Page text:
Nathan was so excited about his first day when we finally made it through the agonizing first day car line. He was happy to tell me about the locust shell he and his friends found on the playground and the happy face he received for conduct. He was even pumped about homework. He dumped his spelling journal onto the table the second we walked through the door.

As he positioned his pencil to start copying the letters, I could tell something was wrong. Tears started welling up in his big brown eyes and he looked everywhere but at me. I asked him what was wrong and to my surprise, he told me.

"First grade is really different than kindergarten. I like it, but I don't know what I'm doing there. I don't know if the work is going to be too hard."

Cue the parental heartbreak, am I right?!

Change is tough. I hate to tell the poor kid that particular facet of life doesn't get any easier. But the funny thing about change is that it's constant. Nothing ever stays the same and often, change is for the better. I tried my hardest to explain this to my son. I know he will love this school year, and likely every one after, but it's hard to give up a yearlong routine for a completely new one. He will figure it out on his own. I just have to let him.

After sharing some chips and a little afternoon TV with his brother, Nathan sniffled a little and found his way next to me in the big chair. He wanted to let me know he was feeling better and ready to give first grade another go. He told me that today was just a practice day and he knows it'll be awesome. That he wants the work to be hard so his brain can grow and he can know so many new things. Once I saw that he calmed down and started to change his tune, I showed him this side-by-side:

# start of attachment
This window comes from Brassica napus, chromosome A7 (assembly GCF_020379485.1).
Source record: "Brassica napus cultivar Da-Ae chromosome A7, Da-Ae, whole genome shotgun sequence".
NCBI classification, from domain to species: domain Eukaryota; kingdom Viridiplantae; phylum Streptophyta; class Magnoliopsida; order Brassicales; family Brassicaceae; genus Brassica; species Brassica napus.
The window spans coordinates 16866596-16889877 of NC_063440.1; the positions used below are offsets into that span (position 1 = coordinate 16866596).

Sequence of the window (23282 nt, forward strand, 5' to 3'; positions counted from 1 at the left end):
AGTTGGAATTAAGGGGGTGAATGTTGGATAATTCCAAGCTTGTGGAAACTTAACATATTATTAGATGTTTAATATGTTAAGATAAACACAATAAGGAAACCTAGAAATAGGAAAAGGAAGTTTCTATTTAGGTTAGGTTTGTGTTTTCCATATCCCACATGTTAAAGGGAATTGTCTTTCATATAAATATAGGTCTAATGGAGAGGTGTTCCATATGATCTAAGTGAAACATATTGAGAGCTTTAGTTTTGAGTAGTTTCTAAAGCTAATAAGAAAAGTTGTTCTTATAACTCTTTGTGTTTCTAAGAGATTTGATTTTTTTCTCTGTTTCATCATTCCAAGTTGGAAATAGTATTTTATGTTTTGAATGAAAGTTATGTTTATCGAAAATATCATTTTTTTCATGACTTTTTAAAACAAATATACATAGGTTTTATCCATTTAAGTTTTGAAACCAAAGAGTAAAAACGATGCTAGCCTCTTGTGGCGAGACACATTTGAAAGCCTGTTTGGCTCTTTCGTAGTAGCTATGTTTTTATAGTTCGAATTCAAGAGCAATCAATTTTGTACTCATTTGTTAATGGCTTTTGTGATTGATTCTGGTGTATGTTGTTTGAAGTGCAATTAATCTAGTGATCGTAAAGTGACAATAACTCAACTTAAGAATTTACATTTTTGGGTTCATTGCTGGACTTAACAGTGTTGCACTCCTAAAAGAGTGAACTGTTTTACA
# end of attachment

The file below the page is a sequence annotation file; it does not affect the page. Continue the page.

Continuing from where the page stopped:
He loved seeing how much he has grown in a year! From those never-ending legs to the toothless grin, Nathan is a far cry from the baby I shipped off to kindergarten last August. As I look at that little guy on the left, I remember the fear I saw in his eyes on his first day. I slipped out of the classroom before it got to me and I worried from the moment I left to the moment I returned. He was still shaky that afternoon, too. Nervous about losing his name tag and remembering to pick up after tubs. It was only a matter of days before that stress melted away and he slipped into the habit of a school day.

And I know the same will be true this year, but he has to realize that himself. As his parent, I simply have to let him.

Thursday, August 15, 2013

Guest Blogging: My Seeds

Today I'm guest blogging for the Arkansas Women Bloggers about two of my favorite subjects: my garden and my babies.

Every month, this fabulous group of gals picks a topic for guest submissions. When I noticed August's theme was Grow Where You Are Planted, I knew it was meant for me. Though my initial thoughts revolved around coming back to the slow-paced life I was raised in, I switched gears when inspiration struck.

Per usual, inspiration came in the form of three little faces.

As I thought about the precious seeds I've watered and tended to so carefully, I've come to realize this isn't all the growing they will do. I pray daily that when the wind sweeps them away from the comforts of home, they continue to spread their roots and grow. Not necessarily where they are planted, but in a place they're happy, warm, and free.

Want to read more? Why don't you hop on over and check it out?

Just click HERE.

Wednesday, August 14, 2013

Good Day

{Do you get tired of seeing this face? Good. Me neither.}

It's been a good day at the Bauer house. In fact, probably the best day since becoming a temporary SAHM of three.

SAHM = Stay At Home Mom.
Fancy, right?

That's a rather bold claim to make and I'm sure I just jinxed it all; however, the clock reads 3:27, so I'm calling it. This day has been awesome. Since Nora arrived I've written posts like this and this that highlight in detail just how overwhelming it gets being home all day with these kids. Now it's time to document the easy.